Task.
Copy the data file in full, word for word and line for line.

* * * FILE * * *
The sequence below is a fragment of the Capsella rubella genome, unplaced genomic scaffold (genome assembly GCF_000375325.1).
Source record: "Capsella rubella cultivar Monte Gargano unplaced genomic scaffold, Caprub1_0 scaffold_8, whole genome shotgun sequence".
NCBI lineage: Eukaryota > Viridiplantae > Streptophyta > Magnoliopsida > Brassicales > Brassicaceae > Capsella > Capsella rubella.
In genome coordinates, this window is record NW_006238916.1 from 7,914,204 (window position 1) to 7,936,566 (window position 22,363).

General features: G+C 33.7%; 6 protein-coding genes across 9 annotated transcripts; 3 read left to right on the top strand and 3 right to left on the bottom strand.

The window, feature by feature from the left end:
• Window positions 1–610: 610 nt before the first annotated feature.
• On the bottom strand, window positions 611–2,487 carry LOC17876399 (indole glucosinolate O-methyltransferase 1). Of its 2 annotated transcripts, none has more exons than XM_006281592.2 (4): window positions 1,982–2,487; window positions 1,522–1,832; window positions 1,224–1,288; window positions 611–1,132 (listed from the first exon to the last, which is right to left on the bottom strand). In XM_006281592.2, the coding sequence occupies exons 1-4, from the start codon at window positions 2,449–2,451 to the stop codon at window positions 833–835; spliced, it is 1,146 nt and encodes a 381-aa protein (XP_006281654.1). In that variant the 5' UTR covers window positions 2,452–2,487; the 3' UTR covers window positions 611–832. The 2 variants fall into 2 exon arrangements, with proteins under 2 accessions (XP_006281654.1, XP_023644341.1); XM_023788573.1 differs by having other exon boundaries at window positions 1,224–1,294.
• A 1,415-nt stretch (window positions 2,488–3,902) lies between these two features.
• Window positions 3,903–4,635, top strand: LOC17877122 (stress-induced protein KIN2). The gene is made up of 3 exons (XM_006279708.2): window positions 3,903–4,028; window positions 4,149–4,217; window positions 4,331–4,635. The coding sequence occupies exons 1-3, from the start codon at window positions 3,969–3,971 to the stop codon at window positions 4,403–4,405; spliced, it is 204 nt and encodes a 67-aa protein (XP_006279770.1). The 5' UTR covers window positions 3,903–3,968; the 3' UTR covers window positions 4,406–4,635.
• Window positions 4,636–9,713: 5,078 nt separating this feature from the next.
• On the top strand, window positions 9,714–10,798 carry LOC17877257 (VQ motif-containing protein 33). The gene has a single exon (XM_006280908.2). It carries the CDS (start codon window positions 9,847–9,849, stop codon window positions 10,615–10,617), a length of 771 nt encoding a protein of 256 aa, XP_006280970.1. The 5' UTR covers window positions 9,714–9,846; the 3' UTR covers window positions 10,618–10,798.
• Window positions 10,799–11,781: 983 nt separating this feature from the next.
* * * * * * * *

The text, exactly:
The sequence below is a fragment of the Capsella rubella genome, unplaced genomic scaffold (genome assembly GCF_000375325.1).
Source record: "Capsella rubella cultivar Monte Gargano unplaced genomic scaffold, Caprub1_0 scaffold_8, whole genome shotgun sequence".
NCBI lineage: Eukaryota > Viridiplantae > Streptophyta > Magnoliopsida > Brassicales > Brassicaceae > Capsella > Capsella rubella.
In genome coordinates, this window is record NW_006238916.1 from 7,914,204 (window position 1) to 7,936,566 (window position 22,363).

General features: G+C 33.7%; 6 protein-coding genes across 9 annotated transcripts; 3 read left to right on the top strand and 3 right to left on the bottom strand.

The window, feature by feature from the left end:
• Window positions 1–610: 610 nt before the first annotated feature.
• On the bottom strand, window positions 611–2,487 carry LOC17876399 (indole glucosinolate O-methyltransferase 1). Of its 2 annotated transcripts, none has more exons than XM_006281592.2 (4): window positions 1,982–2,487; window positions 1,522–1,832; window positions 1,224–1,288; window positions 611–1,132 (listed from the first exon to the last, which is right to left on the bottom strand). In XM_006281592.2, the coding sequence occupies exons 1-4, from the start codon at window positions 2,449–2,451 to the stop codon at window positions 833–835; spliced, it is 1,146 nt and encodes a 381-aa protein (XP_006281654.1). In that variant the 5' UTR covers window positions 2,452–2,487; the 3' UTR covers window positions 611–832. The 2 variants fall into 2 exon arrangements, with proteins under 2 accessions (XP_006281654.1, XP_023644341.1); XM_023788573.1 differs by having other exon boundaries at window positions 1,224–1,294.
• A 1,415-nt stretch (window positions 2,488–3,902) lies between these two features.
• Window positions 3,903–4,635, top strand: LOC17877122 (stress-induced protein KIN2). The gene is made up of 3 exons (XM_006279708.2): window positions 3,903–4,028; window positions 4,149–4,217; window positions 4,331–4,635. The coding sequence occupies exons 1-3, from the start codon at window positions 3,969–3,971 to the stop codon at window positions 4,403–4,405; spliced, it is 204 nt and encodes a 67-aa protein (XP_006279770.1). The 5' UTR covers window positions 3,903–3,968; the 3' UTR covers window positions 4,406–4,635.
• Window positions 4,636–9,713: 5,078 nt separating this feature from the next.
• On the top strand, window positions 9,714–10,798 carry LOC17877257 (VQ motif-containing protein 33). The gene has a single exon (XM_006280908.2). It carries the CDS (start codon window positions 9,847–9,849, stop codon window positions 10,615–10,617), a length of 771 nt encoding a protein of 256 aa, XP_006280970.1. The 5' UTR covers window positions 9,714–9,846; the 3' UTR covers window positions 10,618–10,798.
• Window positions 10,799–11,781: 983 nt separating this feature from the next.